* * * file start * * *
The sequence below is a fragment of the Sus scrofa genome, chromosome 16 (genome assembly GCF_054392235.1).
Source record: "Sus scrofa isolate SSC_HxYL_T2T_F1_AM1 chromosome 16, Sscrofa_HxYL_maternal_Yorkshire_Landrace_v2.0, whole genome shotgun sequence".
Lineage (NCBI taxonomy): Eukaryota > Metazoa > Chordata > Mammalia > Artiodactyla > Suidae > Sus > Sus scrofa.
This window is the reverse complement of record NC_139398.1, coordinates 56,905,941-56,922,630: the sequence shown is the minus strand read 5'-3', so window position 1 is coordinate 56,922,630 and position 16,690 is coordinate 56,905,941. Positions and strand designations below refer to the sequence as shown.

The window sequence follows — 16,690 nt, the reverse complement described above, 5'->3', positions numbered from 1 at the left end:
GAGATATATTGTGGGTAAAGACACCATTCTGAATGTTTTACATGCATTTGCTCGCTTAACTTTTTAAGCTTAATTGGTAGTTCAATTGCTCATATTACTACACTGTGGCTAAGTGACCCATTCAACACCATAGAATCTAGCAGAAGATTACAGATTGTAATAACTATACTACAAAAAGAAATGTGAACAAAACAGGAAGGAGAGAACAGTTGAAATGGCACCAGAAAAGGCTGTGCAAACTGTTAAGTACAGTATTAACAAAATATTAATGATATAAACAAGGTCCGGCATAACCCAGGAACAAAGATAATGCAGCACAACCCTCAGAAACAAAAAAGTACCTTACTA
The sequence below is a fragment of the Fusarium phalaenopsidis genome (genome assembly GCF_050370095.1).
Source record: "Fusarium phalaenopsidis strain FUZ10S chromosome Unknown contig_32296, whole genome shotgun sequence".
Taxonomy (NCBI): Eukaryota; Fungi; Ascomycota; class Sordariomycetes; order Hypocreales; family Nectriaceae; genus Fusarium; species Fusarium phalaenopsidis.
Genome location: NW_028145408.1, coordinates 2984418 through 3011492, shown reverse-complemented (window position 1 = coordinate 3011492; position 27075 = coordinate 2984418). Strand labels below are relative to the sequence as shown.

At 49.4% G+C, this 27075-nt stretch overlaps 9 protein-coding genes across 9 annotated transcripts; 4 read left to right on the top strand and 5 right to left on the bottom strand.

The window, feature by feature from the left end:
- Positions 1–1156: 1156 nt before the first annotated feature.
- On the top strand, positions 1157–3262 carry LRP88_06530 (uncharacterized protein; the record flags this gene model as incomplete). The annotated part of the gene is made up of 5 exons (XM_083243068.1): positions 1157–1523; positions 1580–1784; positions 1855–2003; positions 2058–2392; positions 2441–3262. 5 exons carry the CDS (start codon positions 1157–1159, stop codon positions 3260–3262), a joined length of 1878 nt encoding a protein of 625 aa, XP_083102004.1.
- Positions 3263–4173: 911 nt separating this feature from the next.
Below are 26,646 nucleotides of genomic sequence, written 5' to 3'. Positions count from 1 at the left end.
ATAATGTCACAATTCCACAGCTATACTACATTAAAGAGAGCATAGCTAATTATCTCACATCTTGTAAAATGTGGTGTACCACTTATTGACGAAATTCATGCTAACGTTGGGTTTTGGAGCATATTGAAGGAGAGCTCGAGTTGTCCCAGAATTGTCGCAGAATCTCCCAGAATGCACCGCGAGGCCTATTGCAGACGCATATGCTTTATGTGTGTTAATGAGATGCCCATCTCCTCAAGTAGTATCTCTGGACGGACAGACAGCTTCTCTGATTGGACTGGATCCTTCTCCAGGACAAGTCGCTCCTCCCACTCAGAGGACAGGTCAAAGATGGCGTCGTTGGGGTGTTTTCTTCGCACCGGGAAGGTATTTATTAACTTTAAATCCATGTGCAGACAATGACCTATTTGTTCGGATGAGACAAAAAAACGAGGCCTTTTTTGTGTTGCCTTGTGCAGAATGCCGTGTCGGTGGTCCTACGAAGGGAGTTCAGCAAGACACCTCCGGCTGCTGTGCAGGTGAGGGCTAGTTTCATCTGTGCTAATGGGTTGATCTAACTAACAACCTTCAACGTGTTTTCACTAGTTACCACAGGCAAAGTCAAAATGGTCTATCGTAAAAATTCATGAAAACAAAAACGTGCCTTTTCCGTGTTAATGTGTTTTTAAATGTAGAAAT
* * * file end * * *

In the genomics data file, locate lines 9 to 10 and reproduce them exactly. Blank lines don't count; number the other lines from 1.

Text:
Taxonomy (NCBI): Eukaryota; Fungi; Ascomycota; class Sordariomycetes; order Hypocreales; family Nectriaceae; genus Fusarium; species Fusarium phalaenopsidis.
Genome location: NW_028145408.1, coordinates 2984418 through 3011492, shown reverse-complemented (window position 1 = coordinate 3011492; position 27075 = coordinate 2984418). Strand labels below are relative to the sequence as shown.